Nokia 808 PureView Review

Interface and Functionality:

The initial Symbian Belle release introduced multiple homescreens, resizable widgets and pull-down notification bar, as well as significantly cleaned up the code which sped up performance. Symbian Belle Feature Pack 1 that's running on the 808 PureView Nokia brings other enhancements like a ton of new widgets, including a useful data counter.

Moreover, it improves on Symbian's multitasking menu – long press the home key, and life-size previews of the last state you left the running apps in appear, making it a snap to recognize and chose where you want to return to. Symbian and Android are the only ones with true multitasking, until memory runs out, so this was a good area to focus on.

While Symbian Belle FP1 now has the looks of more advanced mobile operating systems, and runs fairly well on the 1.3GHz processor, it doesn't have the feel. There is a number of unnecessary warnings popping up when you use features for the first time, even simple stuff like connecting to a Wi-Fi network, or unneeded warnings about certificates and stuff no standard user ever wants to see. These stop showing when you log in with a Nokia account, though.

Furthermore, commands take way longer than on iOS, WP or Android – the loading circle appears often, plus app installations or updates might take many minutes and/or require more input from the user. 1GB of RAM would have been much better, but we have half of that here.

Granted, Ovi Store has 50, 000+ apps, which is not little at all, and covers a lot of ground, but most of them are with clunky interfaces, and/or way more expensive than what you'd find at the App or Play Stores, not to mention the nHD screen resolution they are made for. For social networking, for instance, you have to rely on the Nokia Social widget, which doesn't refresh automatically, and there are no notifications. If you want something better, you'd have to hit the Ovi Store.

The partnership with Microsoft trickled down to Symbian handsets as well, and a pretty polished versions of Office Mobile with OneNote runs native now, plus Microsoft's enterprise IM app Lync is present as well, complete with SharePoint logins and all. There's no tethering from the OS itself, but the best app for the task JoikuSpot is preinstalled. Another useful license comes with F-secure Mobile Security.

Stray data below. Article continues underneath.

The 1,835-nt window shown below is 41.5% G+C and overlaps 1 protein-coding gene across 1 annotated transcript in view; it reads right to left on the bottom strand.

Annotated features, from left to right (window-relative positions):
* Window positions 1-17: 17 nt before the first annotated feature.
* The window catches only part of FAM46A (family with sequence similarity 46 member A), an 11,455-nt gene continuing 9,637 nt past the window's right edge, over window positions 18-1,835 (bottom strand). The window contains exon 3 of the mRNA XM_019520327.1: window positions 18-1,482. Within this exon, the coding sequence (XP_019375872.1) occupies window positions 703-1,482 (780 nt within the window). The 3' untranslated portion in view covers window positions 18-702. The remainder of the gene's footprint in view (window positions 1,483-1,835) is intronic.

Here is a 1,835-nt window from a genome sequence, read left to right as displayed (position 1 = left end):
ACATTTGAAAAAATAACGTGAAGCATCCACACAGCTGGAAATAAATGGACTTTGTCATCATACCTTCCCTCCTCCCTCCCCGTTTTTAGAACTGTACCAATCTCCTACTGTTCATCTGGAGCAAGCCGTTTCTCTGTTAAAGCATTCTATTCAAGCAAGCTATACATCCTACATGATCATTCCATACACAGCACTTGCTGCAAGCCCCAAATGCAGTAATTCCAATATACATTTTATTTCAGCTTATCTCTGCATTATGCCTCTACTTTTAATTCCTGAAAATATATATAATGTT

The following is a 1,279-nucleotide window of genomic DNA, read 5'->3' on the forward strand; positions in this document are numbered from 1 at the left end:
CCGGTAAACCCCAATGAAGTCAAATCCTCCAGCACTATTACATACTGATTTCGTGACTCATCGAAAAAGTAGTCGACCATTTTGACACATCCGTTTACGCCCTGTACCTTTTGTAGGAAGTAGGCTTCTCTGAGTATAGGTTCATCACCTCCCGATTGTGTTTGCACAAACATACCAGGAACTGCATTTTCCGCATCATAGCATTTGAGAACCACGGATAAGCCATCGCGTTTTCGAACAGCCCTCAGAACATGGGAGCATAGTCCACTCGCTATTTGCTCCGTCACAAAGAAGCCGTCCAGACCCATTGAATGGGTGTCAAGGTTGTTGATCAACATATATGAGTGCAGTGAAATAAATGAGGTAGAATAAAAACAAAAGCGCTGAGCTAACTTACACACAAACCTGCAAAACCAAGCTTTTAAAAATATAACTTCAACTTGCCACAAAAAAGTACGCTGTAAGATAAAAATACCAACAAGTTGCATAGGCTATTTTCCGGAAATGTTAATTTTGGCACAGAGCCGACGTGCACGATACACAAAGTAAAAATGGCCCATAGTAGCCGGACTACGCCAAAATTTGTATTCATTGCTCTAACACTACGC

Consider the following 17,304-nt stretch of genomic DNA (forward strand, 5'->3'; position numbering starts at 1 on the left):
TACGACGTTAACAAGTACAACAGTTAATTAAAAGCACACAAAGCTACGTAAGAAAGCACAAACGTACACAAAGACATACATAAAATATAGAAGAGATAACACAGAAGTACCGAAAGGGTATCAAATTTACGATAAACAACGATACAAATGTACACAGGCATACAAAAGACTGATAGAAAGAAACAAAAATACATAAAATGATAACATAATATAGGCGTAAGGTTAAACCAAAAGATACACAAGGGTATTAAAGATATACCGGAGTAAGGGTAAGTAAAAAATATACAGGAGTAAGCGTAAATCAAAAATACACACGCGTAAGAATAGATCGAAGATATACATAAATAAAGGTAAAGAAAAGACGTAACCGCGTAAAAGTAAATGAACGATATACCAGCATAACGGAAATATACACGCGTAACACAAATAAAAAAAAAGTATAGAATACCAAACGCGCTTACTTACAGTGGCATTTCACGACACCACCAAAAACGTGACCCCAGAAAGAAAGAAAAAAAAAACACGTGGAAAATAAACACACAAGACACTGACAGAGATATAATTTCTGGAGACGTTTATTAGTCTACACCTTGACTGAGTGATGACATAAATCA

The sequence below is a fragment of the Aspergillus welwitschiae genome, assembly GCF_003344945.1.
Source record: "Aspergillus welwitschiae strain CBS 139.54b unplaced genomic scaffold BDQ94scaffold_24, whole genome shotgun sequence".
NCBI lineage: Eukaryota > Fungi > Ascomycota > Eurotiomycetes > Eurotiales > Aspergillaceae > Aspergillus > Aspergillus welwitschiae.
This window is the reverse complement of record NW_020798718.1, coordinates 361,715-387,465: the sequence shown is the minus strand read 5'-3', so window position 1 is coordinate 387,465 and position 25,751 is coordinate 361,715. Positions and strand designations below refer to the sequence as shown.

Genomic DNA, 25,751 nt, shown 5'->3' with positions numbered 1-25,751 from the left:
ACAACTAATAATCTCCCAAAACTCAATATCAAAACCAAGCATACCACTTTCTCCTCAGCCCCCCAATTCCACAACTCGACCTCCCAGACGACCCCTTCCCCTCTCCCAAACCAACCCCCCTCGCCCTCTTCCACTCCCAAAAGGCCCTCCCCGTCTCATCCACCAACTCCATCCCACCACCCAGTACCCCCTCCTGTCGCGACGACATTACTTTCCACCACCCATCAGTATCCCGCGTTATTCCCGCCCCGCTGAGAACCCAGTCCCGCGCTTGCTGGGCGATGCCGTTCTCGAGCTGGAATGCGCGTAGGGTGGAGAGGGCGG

Overall, in terms of functionality Symbian Belle FP1 on the Nokia 808 PureView can rank along the modern Android, iOS, or Windows Phone, and sometimes excels in things like a full landscape layout and easy file transfer. When it comes to fluidity and user experience, though, it is much less uniform, requires a steeper learning curve, and its outdated resolution and processor support stand little chance against the contemporary mobile OS players.

Internet and Connectivity:

The Symbian Belle FP1 browser renders pages pretty badly, with the checkered boxes appearing almost every time you pinch to zoom in. Scrolling and panning around are also choppy compared to the competition, unless the page has loaded completely, not to mention the 360x640 screen res on a 4” screen, which is prohibitive for spending a lot of time in the browser. It supports Flash Lite 4.0, so ads and some Flash video websites will run, but games and eye candy design that needs full Adobe Flash support are a no-show.

The Nokia 808 PureView has a pentaband radio with up to 14.4 Mbps HSDPA downloads, so it should work with any micro-SIM you put in it. The handset has Wi-Fi, Bluetooth and A-GPS, which is taken a good use of with the free offline voice-guided navigation of Nokia Drive in most countries worldwide.

There is DLNA streaming, managed by the DLNA Play app, and NFC chip in the battery cover, which allows you to exchange content with other Nokia phones and accessories, play games with them and so on.

The microHDMI port at the top allows you to hook the phone easily to a TV and use the Big Screen app to manage your mirrored content. An FM Radio rounds it up, and the phone can serve as an FM transmitter to stream tunes to your car stereo with the Play via Radio app.

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